Once a prejudice is identified, the AI then has the option of asking the human directly if they agree with it (thus upgrading it to a true but unknown preference).

Known prejudices

Sometimes, people have prejudices, know about them, don’t like them, but can’t avoid them. They might then have very complicated meta-behaviours to avoid falling prey to them. To use the Wagner example, someone trying to repress that would seem to have the double preferences “I prefer to never listen to Wagner while flying” and “if, however, I do hear Wagner, I prefer to fly faster”, when in fact neither of these are preferences.

It would seem that the simplest would be to have people list their undesired prejudices. But apart from the risk they could forget some of them, their statements might be incorrect. They could say “I don’t want to want to fly faster when I hear opera”, while in reality only Wagner causes that in them. So further analysis is required beyond simply collecting these statements.

Revisiting complexity

In a previous post, I explored the idea of giving the AI some vague idea of the size and complexity of human preferences, and that it should aim in that size for its explanations. However, I pointed out a tradeoff: if the size was too large, the AI would label prejudices or biases as preferences, while if the size was too small, it would ignore genuine preferences.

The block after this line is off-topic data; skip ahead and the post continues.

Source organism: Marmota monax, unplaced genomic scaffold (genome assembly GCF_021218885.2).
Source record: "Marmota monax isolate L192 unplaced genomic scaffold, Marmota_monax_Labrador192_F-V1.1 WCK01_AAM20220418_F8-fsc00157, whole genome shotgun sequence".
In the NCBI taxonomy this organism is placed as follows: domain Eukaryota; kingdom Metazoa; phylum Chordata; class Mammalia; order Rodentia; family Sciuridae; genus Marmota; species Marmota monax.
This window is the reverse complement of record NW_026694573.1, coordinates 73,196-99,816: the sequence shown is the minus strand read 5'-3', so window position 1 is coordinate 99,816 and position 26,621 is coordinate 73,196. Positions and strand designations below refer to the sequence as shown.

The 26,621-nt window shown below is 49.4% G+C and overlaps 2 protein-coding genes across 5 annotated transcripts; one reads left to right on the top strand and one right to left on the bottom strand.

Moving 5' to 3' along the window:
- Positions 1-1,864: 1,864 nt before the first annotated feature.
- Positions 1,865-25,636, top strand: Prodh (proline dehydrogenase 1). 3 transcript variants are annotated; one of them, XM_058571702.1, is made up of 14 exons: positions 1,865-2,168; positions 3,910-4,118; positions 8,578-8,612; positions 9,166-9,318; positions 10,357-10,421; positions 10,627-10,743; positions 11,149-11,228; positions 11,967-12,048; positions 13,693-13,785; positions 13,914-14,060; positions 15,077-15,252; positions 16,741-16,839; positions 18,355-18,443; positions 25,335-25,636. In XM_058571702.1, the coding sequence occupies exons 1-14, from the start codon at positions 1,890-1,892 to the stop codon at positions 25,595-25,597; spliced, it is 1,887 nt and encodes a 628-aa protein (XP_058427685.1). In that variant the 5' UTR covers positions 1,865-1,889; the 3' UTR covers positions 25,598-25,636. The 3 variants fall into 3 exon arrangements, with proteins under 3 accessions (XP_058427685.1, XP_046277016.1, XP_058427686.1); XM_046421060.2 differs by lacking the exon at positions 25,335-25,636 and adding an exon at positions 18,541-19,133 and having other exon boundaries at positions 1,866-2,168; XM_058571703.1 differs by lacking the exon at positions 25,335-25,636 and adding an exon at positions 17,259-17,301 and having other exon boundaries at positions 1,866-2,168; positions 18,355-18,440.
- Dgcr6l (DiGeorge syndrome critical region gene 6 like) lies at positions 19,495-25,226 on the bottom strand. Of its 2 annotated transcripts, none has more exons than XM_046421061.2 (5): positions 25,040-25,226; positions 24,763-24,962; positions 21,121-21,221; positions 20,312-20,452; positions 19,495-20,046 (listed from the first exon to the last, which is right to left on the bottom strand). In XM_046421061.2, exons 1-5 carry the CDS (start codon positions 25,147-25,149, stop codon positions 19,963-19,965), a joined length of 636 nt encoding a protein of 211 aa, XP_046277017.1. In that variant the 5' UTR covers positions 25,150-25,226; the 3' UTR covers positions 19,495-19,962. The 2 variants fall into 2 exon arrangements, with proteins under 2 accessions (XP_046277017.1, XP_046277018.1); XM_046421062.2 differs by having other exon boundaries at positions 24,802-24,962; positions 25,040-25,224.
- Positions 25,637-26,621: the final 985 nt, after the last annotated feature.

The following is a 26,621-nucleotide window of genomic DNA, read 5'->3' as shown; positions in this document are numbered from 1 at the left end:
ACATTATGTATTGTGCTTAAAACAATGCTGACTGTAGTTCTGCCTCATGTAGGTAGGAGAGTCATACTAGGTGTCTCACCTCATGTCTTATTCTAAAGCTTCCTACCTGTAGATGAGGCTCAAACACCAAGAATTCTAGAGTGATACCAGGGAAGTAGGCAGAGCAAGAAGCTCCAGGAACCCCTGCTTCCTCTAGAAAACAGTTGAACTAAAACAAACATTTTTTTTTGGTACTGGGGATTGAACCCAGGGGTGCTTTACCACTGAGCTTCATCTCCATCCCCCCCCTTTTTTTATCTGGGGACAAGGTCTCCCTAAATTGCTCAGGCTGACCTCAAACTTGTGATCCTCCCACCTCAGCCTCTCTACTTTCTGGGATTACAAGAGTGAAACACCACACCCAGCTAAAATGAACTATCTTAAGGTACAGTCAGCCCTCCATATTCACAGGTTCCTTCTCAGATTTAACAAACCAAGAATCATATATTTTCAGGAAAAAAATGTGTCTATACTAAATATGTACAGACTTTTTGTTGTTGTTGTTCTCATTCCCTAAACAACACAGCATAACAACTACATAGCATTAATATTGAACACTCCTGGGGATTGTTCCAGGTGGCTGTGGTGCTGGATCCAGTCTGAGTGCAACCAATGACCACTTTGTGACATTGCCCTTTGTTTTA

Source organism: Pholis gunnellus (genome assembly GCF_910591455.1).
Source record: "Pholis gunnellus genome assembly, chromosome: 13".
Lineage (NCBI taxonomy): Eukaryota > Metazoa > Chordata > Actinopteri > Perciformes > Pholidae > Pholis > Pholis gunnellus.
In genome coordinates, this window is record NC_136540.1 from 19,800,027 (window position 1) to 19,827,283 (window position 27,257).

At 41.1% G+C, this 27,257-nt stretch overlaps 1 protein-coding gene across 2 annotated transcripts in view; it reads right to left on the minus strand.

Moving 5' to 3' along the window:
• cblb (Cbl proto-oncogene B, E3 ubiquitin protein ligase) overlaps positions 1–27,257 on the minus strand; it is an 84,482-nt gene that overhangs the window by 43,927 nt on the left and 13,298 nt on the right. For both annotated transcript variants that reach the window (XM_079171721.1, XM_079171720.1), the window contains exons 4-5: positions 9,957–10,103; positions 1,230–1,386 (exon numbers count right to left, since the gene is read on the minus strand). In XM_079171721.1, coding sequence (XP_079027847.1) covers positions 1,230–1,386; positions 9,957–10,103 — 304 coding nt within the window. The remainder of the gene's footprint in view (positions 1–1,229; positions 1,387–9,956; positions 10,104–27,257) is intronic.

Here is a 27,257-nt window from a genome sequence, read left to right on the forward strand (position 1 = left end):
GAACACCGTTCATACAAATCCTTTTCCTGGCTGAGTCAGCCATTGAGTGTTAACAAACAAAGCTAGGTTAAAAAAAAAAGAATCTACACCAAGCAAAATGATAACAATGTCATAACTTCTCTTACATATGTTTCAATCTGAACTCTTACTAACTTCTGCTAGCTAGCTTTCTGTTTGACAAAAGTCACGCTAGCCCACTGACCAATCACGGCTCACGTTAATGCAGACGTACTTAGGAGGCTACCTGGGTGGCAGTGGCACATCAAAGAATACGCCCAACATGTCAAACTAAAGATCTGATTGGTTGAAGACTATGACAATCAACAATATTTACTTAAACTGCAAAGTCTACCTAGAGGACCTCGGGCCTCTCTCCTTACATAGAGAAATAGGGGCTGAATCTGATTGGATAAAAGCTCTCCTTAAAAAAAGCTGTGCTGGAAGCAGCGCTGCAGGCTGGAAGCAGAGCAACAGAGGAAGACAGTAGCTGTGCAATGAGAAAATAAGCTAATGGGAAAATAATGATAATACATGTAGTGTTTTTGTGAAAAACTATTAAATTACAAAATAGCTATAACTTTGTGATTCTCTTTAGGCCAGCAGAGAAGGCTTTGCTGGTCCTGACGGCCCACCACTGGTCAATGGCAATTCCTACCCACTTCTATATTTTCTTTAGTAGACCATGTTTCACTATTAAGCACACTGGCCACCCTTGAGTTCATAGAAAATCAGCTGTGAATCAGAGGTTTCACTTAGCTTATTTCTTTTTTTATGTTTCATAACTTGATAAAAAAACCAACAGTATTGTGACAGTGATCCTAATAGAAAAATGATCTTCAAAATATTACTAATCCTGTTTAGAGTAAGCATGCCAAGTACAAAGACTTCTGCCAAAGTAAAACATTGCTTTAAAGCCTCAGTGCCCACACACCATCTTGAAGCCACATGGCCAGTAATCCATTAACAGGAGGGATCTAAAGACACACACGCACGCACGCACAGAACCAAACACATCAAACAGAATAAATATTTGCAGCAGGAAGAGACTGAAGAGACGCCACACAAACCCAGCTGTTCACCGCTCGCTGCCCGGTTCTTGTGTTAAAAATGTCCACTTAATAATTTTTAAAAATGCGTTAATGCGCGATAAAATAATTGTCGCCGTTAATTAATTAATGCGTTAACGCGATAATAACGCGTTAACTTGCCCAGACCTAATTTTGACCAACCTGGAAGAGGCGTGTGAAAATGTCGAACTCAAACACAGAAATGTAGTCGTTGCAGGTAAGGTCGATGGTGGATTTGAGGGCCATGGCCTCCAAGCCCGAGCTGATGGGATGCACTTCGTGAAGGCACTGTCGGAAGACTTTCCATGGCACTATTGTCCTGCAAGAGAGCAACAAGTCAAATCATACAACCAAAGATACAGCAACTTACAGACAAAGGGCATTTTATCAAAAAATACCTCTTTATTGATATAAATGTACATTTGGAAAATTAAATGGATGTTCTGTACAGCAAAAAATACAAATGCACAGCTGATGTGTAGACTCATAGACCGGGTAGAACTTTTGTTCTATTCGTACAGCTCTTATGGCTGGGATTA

If there are ways of distinguishing biases and prejudices from genuine preferences, though, then there is no trade-off. Just put the expected complexity for combined human preferences+prejudices+biases at some number, and let algorithm sort out what is preference and what isn’t. It is likely much easier to estimate the size of human preferences+pseudo-preferences, than it is to identify the size of true preferences (that might vary more from human to human, for start).

I welcome comments, and will let you know if this research angle goes anywhere.